Related: alexander hamilton, crusade, virginia plan, great britain, houghton
  • Inflation Evaluation - 1,543 words
    ... single exponential smoothing model for its' forecast which produced a Durbin Watsin statistic of 1.85, and standard error statistic of 1.211. This model eventually proved to be the superior model because of its lower than others error statistics. The combination model produced lower MAD, MSE, RMSE statistics than did the automatic method, but smoothing model was more accurate in that it produced a significantly lower MAPE. The summary of method errors, as well as forecasting models, are contained in appendix 6a. Therefore, using these crude methods I have been able to determine that Smart's single exponential smoothing model provides the most accurate forecasting tool for considering th ...
    Related: evaluation, inflation, federal open market committee, reserve bank, currency
  • Monetary Policy - 2,587 words
    ... r to the recent Asian financial turbulence was a significant contributing factor to this crisis.25 Specifically, several key emerging economies in Asia tied their currencies to the dollar, yet maintained significant trading relationships with Japan. Consequently, a significant appreciation of the dollar relative to the yen impelled these countries to follow the dollar (and U.S. monetary policy), thereby causing their currencies to appreciate against the yen. Consequently, their trade positions with Japan were severely effected just before the currency attacks began, thereby significantly contributing to the financial crises in Asia.26 Other Evidence Evidence on the impact of changes in ...
    Related: federal reserve policy, international monetary, monetary, monetary policy, policy changes, policy implementation, policy research
  • Personal Communications - 994 words
    Personal Communications Improving personal communications is very important to today in the fast moving world. The communication process is very important, it is estmated that 80 percent of messages get deport For better results replace You statements with I statements. Say Im concerned...That will bring the person off of the defensive approch. Also discuss things as they happen with out waitng. When you wait things can be losted or forgotten. If you work them out early it will be much easier for you and the other person. Select the right ime and place to discuss something. Like and office away from co-workers or customers or busy phones. So that person has your full attention. Overwhelming ...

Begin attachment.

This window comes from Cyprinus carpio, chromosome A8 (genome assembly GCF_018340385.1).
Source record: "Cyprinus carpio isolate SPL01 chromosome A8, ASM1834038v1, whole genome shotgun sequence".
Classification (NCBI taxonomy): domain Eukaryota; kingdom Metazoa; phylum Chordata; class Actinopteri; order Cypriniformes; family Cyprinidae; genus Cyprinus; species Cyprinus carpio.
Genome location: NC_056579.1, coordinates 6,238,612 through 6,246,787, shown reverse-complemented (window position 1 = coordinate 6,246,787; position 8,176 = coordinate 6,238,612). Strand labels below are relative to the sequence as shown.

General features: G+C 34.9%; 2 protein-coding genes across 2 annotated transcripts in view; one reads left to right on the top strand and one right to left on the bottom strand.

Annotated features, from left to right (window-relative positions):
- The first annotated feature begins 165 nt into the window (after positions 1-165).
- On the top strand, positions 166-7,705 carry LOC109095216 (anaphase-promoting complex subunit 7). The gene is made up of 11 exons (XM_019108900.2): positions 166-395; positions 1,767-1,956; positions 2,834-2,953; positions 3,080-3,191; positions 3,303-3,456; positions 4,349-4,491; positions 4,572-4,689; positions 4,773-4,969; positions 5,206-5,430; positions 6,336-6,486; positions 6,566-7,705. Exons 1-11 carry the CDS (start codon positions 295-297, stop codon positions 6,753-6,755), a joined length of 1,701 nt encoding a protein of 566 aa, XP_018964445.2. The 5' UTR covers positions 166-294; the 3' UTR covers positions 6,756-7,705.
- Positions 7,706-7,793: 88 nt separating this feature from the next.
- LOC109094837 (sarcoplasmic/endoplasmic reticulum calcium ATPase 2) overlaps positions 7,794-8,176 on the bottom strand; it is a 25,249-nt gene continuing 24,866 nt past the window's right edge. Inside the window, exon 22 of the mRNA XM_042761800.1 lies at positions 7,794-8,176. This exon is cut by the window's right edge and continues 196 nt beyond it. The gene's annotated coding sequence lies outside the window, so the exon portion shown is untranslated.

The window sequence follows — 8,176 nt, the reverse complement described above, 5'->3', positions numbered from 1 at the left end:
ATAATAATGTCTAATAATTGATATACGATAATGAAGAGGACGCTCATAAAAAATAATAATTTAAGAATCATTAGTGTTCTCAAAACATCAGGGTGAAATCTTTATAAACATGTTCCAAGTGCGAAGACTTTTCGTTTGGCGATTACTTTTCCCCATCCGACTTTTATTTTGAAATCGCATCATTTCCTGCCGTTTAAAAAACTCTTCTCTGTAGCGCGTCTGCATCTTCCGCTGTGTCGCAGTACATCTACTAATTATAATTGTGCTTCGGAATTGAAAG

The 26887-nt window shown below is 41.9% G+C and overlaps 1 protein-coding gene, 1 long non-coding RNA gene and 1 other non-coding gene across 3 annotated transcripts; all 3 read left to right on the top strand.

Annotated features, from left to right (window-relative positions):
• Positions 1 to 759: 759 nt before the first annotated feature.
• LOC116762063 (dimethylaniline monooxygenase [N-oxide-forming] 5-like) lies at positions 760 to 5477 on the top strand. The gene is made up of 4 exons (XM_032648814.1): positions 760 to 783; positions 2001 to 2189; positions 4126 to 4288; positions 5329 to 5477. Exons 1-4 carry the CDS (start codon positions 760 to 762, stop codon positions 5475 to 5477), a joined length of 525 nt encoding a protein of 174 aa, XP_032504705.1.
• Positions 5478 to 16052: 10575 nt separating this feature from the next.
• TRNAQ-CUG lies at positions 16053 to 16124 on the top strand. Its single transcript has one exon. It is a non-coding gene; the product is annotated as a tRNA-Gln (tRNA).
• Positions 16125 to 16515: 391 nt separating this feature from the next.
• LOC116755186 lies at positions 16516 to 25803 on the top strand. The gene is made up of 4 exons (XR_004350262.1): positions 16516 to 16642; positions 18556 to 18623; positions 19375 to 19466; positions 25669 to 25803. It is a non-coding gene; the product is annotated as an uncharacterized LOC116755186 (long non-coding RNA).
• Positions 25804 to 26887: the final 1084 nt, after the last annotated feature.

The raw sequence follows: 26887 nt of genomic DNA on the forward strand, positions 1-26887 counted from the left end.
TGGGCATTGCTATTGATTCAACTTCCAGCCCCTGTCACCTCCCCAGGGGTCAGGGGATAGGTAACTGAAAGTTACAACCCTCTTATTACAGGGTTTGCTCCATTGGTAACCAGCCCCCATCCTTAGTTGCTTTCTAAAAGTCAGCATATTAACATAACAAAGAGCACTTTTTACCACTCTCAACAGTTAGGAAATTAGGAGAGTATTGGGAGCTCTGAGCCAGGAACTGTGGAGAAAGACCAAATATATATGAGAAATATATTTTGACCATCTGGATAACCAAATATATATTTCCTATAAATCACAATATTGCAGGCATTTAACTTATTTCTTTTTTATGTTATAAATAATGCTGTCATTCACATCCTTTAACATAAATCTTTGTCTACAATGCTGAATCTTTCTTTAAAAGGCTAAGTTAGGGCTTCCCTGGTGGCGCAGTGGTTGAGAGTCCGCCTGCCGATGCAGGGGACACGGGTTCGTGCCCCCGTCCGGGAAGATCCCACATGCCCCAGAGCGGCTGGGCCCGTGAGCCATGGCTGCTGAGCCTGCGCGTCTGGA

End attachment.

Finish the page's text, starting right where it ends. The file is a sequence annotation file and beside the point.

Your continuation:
Related: communication process, communication style, communications, albert einstein, left hand
  • Principle Economic Indicators - 1,599 words
    Principle Economic Indicators The million (or should we say 'billion' now) dollar question is whether or not the United States' economy will stay in it's record 107 month expansion (according to the index of leading indicators) or come out of the boom and take a downturn into a recession. Nobody, including the Chairman of the Federal Reserve, Alan Greenspan has a crystal ball to provide insight as to what will happen if interest rates are raised, lowered, or left alone. However, Economists have developed a set of indicators to aid in predicting when a recession is about to occur and when the economy is in one. Indicators should not be mistaken for predictors. They are simply forecasting tool ...
    Related: bureau of economic analysis, economic activity, economic analysis, economic indicators, the intended
  • Slowing Us Economy - 1,647 words
    Slowing US Economy The article titled 'Fed Unlikely to Alter Course' by John M. Berry of the Washington Post takes an interesting look at actions that Alan Greenspan his colleges of the Federal Reserve have been taking over the last 9 months to slow the economic growth of United States. The astonishing growth rate of 7.3% is fueled by an economy that is in the midst of a "high tech revolution". The article also explores the contrasting view of other economists that say that the Fed has increased interest rates too much in its attempts to slow the economy. The means by which Alan Greenspan and the Federal Reserve have chose to slow the economy is through a monetary policy, or more specificall ...
    Related: american economy, economy, states economy, united states economy, u.s. government
  • The Clinton Sex Scandal - 2,325 words
    ... n the late 1990s. "Perhaps we've reached a point where Americans really do compartmentalize to separate the president's public actions from his personal life", says Larry Berman, a political science professor at the University of California, Davis. "Today the voters realize they have a human being in the White House who has the same shortcomings and foibles that we all have," Davis adds. "It's like Melrose Place all the time." "The establishment of the office of independent counsel in 1978 also changed views of the presidency", says Shirley Anne Warshaw, associate professor of political science at Gettysburg College and author of "The Domestic Presidency". The Clinton-Lewinsky story "is ...
    Related: bill clinton, clinton, clinton administration, president clinton, scandal